Had an eyesight test today, first one in 7 years. Thought I only used them for VDU use and work kindly gave me a voucher to get checked out for free at spec savers. It also gave me money off new specs provided they were for VDU use only but turns out I am long-sighted. I found it very frustrating not to be able to see letters I used to be able to decipher – another sign of getting old.
When it came to choosing the specs I started off at the budget end and within 2 minutes was up in the designer end costing ££££. But they were so much more comfortable and made me look more of a Mad Men style secretary than an old school clerk with heaving bosoms and a chain attached. I must admit there is something satisfying about having a designer name written down the arms – why I don’t know but it makes a difference – pathetic isn’t it. They should do Similar mock designer writing on the budget ones and see if that makes more sales. I found myself wanting to investigate the box they come in too – I am the sort of person that is as much into the packaging and wrapping as I am in the product (a marketeers dream – they saw me coming).
These new specs will have to be worn when I read and drive as well as look at a computer screen so I have to feel comfortable in them as I will be wearing them most of the time.
I wonder if they will make me look more intelligent too……it all helps.
This blog is for UNICEF.
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Yesterday I was out til late with my Dad and StepMum for a Saturday night dinner and drinks eve for my Hubby’s birthday. We first went to view our new boat from the harbour (my Dad needed binoculars). If ever an optometrist needs a new format for eye-tests I have discovered one called ‘spot the boat’. This involves standing at a jetty in front of an estuary full of 50 plus sailing boats of various different shapes sizes and colours. You then try to identify a specific boat by describing features nearby. Such as “to the left of the boat with the blue hull”, to which my dad replies, “Oh I see it the one with the blue hull and the yellow buoyancy aid on the back”, to which I reply “no not that boat with the blue hull, the other one…..OK lets try something else….see the large catamaran?”. It took about 10 minutes before (I think) my Dad finally located the boat. I think he was expecting something bigger, I suppose we all have our own ideas of what 18 foot of boat looks like.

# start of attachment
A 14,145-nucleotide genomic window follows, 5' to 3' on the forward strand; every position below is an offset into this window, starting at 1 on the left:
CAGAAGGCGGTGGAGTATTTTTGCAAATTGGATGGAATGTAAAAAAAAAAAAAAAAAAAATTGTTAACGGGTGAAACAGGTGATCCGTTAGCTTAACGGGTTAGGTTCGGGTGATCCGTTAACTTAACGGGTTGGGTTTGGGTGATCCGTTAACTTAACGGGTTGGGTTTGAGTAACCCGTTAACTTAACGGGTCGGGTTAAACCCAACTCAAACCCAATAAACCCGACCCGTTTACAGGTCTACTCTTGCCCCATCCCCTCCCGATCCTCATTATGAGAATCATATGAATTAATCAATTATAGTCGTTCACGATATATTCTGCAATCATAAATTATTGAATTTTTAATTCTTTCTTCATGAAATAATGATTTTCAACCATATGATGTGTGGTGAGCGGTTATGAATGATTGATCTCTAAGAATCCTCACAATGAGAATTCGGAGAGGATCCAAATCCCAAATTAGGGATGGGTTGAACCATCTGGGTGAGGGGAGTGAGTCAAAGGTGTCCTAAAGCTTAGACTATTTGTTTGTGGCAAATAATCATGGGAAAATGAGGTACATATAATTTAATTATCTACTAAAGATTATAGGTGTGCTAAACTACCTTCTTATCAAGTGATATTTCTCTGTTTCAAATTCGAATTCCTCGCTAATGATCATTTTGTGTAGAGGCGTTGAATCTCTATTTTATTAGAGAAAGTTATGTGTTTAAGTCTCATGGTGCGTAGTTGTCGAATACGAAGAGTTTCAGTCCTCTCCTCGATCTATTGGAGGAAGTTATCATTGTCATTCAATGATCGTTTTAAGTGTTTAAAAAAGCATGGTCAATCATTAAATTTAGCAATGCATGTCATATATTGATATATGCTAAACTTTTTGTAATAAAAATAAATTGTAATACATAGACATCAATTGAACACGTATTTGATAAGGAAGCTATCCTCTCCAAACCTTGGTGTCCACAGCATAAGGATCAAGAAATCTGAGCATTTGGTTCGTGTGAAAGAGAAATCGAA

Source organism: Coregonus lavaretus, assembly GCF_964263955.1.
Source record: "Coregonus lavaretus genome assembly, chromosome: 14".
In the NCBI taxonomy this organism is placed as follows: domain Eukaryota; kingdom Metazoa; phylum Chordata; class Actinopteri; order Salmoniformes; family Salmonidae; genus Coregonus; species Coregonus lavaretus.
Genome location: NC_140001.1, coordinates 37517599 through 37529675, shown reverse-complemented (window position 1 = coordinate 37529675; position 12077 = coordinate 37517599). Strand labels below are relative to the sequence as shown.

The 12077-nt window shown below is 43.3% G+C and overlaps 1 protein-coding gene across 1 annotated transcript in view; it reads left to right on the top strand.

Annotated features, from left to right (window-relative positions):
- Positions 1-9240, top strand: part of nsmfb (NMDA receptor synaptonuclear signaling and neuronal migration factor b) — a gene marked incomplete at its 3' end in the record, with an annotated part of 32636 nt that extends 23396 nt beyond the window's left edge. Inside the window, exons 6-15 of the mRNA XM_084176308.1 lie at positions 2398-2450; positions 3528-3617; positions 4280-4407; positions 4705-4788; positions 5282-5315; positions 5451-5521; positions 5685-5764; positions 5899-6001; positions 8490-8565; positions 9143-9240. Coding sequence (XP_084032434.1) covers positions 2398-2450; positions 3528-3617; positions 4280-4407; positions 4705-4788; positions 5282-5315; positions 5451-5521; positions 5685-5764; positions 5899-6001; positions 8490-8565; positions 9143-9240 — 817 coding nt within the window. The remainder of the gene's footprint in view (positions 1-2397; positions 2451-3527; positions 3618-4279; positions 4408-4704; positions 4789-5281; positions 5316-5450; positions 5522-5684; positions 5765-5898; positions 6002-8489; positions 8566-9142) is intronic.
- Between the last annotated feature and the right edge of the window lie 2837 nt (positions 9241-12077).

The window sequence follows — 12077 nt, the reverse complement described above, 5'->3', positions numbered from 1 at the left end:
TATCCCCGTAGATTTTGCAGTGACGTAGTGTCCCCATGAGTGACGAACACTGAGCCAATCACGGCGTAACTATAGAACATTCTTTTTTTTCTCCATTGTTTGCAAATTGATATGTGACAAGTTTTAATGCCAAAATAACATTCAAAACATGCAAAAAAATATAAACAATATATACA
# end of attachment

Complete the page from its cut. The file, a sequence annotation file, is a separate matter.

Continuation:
My Dad’s eyesight is not great, the result of several car accidents when he was younger. The most memorable one I remember my Mum describing to me, was when he flew over the top of the steering wheel and the windscreen just popped out because the seal was so rotten (they didn’t wear seatbelts in the 70s…or at least my Dad and his friends didn’t). Apparently my Dad was sat with his friend at the bottom of a deep ditch staring up at the car with its engine still running and lights on full beam. It happened so quick that one minute they were in the car and the next they were underneath it. I’m not sure about whether to believe this next bit, but my Mum was at home in bed when the accident happened and she said she woke up when she felt a sharp bang to the back of her head and neck. She thinks this happened around about the same time that Dad flew out of the car…kind of like a sixth sense? Well you believe what you want to believe don’t you?
That certainly wasn’t the last accident my Dad had, neither was it the worst. He flew through the windscreen with far graver consequences in a separate incident and has little red lines in his eyes where the glass from the windscreen was extracted.
Thankfully this all happened while I was either a glint in Dad’s eye (inappropriate use of language in this context) or when I was still in nappies. In the village where we lived at the time, Dad was known as ‘rent a ditch’. I can’t think why….
I am blogging every day to raise money for Unicef. For every day of down time I pay a pound. If you are able to chuck a pound in the pot that would be great – visit my page on Unicef’s site here.
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